Date: 2016–06
  3. By: Geyer, Johannes; Engels, Barbara; Haan, Peter
    Abstract: In this paper we exploit a cohort specific pension reform to estimate the causal employment effect of changes in the financial incentives to retire. In particular we analyze the effect of the introduction of pension deductions for early retirement on female employment. For the empirical analysis we use high-quality administrative data from the German Federal Pension Insurance (VSKT) and find positive and significant effects of the reform on employment.
    JEL: J18 J26 J14
    Date: 2016
  4. By: Elin Halvorsen; Axel West Pedersen (Statistics Norway)
    Abstract: In this paper we use an advanced micro-simulation model to study the distributional effects of the reformed Norwegian pension system with a particular focus on gender equality. The reformed Norwegian system is based on the NDC-formula with fixed contribution/accrual rates over the active life-phase and with accumulated pension wealth being transformed into an annuity upon retirement. A number of redistributive components are built into the system that makes it deviate from complete actuarial fairness: a unisex annuity divisor, a ceiling on annual earnings, generous child credits, a possibility for widows/widowers to inherit pension rights from a deceased spouse, a targeted guarantee pensions with higher benefit rates to single pensioners compared to married/cohabitating pensioners, and finally the tax system that is particularly progressive in its treatment of pensioners and pension income. Taking complete actuarial fairness as the point of departure, we conduct a stepwise analysis to investigate how these different components of the National Insurance pension system impact on the gender gap in pensions and on inequality in the distribution of pension income within a cohort of pensioners.
    Keywords: Pensions; Gender gap; Inequality; Micro simulation
    JEL: D31 E47 H55
    Date: 2017–01
  5. By: Aurora Angeli (University of Bologna)
    Abstract: The aim of this paper is to analyze dynamics in the late-life living arrangements and changes in socio-economic and health condition of the elderly in Egypt in recent years. Research questions refer to the determinants of ageing in Egypt and to the disparities existing and emerging at the gender and place of residence levels. Our focus is on the role intergenerational ties and transfers, both public and within the family, have in alleviating the precarious situations of older persons. This paper intends to help fill the gap in the study of this topic, which is still understudied in the country as well as in the MENA area more generally. The research refers to individual data from all three rounds of the Egypt Labor Market Panel Surveys (ELMPS), carried out in 1998, 2006, and 2012.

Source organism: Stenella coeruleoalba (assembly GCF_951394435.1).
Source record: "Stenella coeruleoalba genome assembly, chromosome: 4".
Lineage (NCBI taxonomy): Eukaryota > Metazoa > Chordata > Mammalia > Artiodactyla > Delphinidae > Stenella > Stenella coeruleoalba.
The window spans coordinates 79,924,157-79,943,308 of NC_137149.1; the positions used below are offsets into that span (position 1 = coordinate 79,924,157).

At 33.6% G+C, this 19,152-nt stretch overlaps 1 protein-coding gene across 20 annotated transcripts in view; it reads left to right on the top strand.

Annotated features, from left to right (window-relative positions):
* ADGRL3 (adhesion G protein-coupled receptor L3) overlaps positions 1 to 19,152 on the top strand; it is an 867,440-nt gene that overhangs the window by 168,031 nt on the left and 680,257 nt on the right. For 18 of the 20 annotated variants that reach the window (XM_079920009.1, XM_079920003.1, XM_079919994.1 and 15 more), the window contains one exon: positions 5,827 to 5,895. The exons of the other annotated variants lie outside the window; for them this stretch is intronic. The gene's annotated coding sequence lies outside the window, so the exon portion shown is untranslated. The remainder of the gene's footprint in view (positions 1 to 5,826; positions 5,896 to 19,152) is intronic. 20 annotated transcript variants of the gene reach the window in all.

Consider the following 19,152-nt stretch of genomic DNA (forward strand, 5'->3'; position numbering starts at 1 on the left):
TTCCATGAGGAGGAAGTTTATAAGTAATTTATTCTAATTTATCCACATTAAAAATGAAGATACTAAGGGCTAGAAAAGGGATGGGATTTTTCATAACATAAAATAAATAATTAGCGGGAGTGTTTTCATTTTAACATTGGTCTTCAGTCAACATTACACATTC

Date: 2015–11
  6. By: Laps, Jochen
    Abstract: The paper analyzes the welfare consequences of insuring mortality risk by means of standard, fully funded Social Security pensions when individuals wish to make transfers to their heirs. In the presence of uninsured mortality risk, within-family transfers depend on realized lifespan. While Social Security crowds out private transfers, it provides transfer insurance and insurance of the ex ante risk of future generations inheriting a particular amount of transfer wealth. We find that, once ex ante insurance is taken into account, Social Security is welfare improving over the long-run as long as capital is not too productive and the transfer motive is not too strong. Altruists gain far less from Social Security than egoists.
    JEL: D91 E61 H55
    Date: 2016
  7. By: Haim Bleikh